This election campaign has long since descended into a contest to see who can spray around the largest sums of cash. So it should come as no great surprise that the Conservatives promised an eye-catching initiative to outdo Labour on nurse numbers. Jeremy Corbyn wants to provide an extra 20,000 new nurses but Boris has now promised an extra 50,000 – topping the Labour leader (until tomorrow morning, of course, when Corbyn can be more or less guaranteed to up his offer to 100,000 nurses).
We seem to be heading for the NHS equivalent of a military state. Instead of seeing people in military uniforms on every train, bus and street corner, we will have a Benny Hill-esque society where every other person is in a nurses’ uniform. But are the numbers remotely credible? If you paid 50,000 nurses £50,000 a year the bill would come to £2.5 billion a year. Given that the Conservatives are promising an extra £34 billion a year for the NHS by 2023/24, it is not such an outlandish commitment. Within the government’s budget, there should also be some money left over for a few beds and doctors as well.
But how do you find 50,000 nurses? According to the Nursing and Midwifery Council, in March of this year there were 653,444 nurses on its register of those qualified to practice in Britain. According to the Nuffield Trust, only 306,996 of these nurses were working in the NHS. So, notionally, there are quite a few nurses sloshing around out there already – although some of those, of course, might not be looking for work, and others might not be in the country. The Conservatives are promising new bursaries for trainee nurses, which might help to tempt school-leavers into switching from media or gender studies (for which the employment opportunities are somewhat limited) to an area of study where there certainly will be jobs at the end of it. But even so, training nurses takes time.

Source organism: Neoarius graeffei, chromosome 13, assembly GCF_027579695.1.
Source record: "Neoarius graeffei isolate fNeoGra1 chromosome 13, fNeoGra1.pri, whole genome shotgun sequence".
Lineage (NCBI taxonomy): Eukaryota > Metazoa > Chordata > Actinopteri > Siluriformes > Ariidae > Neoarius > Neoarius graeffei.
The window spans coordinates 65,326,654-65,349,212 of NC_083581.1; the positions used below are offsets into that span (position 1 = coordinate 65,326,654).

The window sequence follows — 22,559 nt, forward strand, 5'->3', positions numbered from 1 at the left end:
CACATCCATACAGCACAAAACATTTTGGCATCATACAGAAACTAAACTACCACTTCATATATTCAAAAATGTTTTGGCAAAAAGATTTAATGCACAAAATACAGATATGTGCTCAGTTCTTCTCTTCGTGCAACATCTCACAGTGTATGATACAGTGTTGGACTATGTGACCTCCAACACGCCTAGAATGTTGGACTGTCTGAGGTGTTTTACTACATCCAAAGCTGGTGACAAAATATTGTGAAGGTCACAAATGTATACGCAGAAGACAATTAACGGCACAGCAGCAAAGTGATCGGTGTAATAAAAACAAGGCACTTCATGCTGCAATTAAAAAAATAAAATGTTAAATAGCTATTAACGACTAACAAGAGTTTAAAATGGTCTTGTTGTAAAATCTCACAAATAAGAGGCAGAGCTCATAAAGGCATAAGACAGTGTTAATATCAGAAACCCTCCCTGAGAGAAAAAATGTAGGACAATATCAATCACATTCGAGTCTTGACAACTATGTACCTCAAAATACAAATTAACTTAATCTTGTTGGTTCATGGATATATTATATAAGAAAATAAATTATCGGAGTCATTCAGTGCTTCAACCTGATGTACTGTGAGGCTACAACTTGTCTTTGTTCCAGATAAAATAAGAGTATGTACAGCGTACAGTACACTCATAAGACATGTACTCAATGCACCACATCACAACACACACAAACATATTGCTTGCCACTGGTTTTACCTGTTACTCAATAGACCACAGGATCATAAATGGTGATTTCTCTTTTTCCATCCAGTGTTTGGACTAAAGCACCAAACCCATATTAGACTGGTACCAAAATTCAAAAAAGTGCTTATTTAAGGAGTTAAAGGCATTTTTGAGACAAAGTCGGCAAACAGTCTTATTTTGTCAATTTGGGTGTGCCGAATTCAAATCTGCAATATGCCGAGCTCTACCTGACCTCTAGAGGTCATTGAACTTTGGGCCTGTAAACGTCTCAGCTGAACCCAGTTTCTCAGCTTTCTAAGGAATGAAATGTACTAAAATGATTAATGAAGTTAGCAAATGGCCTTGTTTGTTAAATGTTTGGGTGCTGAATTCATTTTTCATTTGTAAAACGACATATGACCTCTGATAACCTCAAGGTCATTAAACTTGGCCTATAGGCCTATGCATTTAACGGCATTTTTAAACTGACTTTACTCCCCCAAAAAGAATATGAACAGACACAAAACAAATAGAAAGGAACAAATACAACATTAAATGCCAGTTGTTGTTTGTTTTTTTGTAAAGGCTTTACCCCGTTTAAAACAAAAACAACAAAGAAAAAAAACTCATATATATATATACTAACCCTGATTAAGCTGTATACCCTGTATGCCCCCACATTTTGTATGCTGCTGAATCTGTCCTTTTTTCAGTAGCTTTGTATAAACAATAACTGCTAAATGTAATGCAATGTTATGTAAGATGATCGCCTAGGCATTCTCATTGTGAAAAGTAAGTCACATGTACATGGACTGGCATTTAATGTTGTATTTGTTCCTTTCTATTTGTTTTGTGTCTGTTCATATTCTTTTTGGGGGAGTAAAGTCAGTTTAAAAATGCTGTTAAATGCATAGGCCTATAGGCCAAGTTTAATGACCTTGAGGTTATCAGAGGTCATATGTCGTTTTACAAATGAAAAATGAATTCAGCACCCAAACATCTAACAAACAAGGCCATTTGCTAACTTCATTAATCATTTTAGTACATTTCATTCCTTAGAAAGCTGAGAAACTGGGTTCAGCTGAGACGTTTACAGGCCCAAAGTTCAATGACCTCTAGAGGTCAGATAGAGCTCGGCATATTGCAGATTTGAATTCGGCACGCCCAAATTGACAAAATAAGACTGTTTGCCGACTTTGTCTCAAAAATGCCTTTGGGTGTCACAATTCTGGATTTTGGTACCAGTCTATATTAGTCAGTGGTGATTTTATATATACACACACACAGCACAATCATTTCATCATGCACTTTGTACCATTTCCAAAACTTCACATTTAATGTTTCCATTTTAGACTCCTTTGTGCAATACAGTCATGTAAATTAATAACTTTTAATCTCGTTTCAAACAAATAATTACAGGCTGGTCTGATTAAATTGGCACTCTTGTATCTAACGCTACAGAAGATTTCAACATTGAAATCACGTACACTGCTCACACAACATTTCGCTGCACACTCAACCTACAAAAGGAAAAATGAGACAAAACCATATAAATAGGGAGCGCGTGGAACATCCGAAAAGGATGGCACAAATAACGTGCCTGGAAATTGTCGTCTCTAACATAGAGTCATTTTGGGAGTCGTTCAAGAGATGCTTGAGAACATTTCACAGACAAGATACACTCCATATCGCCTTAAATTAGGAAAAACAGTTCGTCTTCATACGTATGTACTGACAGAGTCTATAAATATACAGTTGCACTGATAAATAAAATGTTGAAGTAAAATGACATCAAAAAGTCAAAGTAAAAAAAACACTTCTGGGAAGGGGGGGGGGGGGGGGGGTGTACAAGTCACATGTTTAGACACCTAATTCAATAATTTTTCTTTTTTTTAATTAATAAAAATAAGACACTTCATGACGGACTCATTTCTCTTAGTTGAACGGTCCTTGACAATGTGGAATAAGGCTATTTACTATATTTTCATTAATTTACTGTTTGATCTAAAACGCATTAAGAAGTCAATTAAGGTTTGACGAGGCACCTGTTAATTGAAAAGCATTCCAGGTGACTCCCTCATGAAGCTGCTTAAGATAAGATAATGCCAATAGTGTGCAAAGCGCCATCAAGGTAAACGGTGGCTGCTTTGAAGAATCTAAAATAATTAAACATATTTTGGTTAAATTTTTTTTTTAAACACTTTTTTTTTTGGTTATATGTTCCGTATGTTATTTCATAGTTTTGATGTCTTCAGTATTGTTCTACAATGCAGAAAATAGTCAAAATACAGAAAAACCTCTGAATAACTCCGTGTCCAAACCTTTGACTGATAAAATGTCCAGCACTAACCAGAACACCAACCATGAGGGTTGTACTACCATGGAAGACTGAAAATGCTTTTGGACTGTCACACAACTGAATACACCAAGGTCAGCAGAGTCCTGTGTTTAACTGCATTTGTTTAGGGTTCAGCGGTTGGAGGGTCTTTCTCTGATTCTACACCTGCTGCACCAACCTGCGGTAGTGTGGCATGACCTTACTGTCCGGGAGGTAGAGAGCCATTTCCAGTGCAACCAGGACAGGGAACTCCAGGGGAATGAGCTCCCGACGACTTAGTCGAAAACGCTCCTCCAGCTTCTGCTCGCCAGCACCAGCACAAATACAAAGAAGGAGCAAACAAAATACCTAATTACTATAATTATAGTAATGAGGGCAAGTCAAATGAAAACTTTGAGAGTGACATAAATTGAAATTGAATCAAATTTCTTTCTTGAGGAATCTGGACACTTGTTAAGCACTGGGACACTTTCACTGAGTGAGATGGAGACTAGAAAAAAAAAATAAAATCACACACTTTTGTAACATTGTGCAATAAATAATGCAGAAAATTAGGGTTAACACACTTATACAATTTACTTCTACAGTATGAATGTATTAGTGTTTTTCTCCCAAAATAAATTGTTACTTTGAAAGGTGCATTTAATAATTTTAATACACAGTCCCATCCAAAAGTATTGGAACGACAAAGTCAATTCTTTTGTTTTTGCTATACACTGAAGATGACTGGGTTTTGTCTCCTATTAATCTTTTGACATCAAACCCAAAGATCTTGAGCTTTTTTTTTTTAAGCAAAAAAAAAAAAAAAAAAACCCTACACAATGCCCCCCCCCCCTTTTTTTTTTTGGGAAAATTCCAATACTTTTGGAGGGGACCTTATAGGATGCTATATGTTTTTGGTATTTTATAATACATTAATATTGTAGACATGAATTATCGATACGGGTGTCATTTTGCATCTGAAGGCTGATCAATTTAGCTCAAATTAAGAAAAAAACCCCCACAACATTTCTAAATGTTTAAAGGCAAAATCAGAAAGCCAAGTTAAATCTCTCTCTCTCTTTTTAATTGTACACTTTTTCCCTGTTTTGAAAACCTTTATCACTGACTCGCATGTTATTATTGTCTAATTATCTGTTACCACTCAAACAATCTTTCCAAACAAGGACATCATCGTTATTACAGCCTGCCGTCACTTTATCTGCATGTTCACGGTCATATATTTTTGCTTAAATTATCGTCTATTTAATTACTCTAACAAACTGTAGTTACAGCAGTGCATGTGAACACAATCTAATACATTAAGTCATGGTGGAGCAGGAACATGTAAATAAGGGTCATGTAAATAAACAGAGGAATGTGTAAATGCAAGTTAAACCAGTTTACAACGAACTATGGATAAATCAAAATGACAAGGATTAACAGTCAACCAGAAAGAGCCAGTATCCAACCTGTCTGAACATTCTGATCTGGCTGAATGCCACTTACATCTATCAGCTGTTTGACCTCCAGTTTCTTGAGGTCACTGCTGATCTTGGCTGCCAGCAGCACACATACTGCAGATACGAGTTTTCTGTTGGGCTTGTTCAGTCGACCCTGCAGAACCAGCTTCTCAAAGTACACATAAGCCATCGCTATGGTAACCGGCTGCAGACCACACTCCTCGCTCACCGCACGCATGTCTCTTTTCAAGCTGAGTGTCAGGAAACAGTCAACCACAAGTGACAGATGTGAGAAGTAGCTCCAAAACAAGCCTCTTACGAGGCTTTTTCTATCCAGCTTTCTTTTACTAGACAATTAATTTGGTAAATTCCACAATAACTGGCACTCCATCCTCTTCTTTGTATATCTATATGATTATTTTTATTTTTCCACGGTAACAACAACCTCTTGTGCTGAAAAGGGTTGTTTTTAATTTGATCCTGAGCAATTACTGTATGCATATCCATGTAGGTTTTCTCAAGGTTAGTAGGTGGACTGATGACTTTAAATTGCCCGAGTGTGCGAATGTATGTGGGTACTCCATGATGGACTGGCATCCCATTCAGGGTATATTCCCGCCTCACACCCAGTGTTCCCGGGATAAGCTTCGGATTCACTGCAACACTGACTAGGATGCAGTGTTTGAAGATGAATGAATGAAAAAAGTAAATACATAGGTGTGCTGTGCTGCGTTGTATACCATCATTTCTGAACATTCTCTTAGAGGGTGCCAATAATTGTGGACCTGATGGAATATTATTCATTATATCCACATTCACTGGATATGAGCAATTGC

Could we recruit the nurses from abroad? The number of nurses coming here from the EU has plummeted in the past four years, from 9,389 to just 968 this year. But they have been partly made up for by the numbers coming from outside the EU, which rose from 665 to 6,157. Still, it is hard to see how 50,000 nurses are going to be recruited other than via a vast overseas recruitment campaign. The Conservatives are proposing a new ‘NHS visa’ to cope with this. But there will arise an ethical question: are we simply stripping developing countries of qualified nurses who are desperately needed in their own systems?
In spite of the nurses pledge, the amount of extra spending promised by the Tories is modest when compared with Labour. And at least this time – in contrast to its fatally-flawed manifesto of 2017 – they have included a costings document. By 2023/24, according to this document, the Conservatives plan to be spending an extra £2.9 billion a year in day-to-day spending and £8.1 billion in extra capital spending.
Labour’s manifesto proposes an extra £82 billion by the same year just in current spending, excluding the billions the party would need for its renationalisation programme. And that was before Labour promised to bail out the Waspi Women, who complain they had been unfairly affected by the equalisation of the retirement ages– an uncosted promise which McDonnell wants to stuff on the nation’s credit card. That is the vast gulf between the two main parties, which shouldn’t be forgotten in the great melee of spending promises.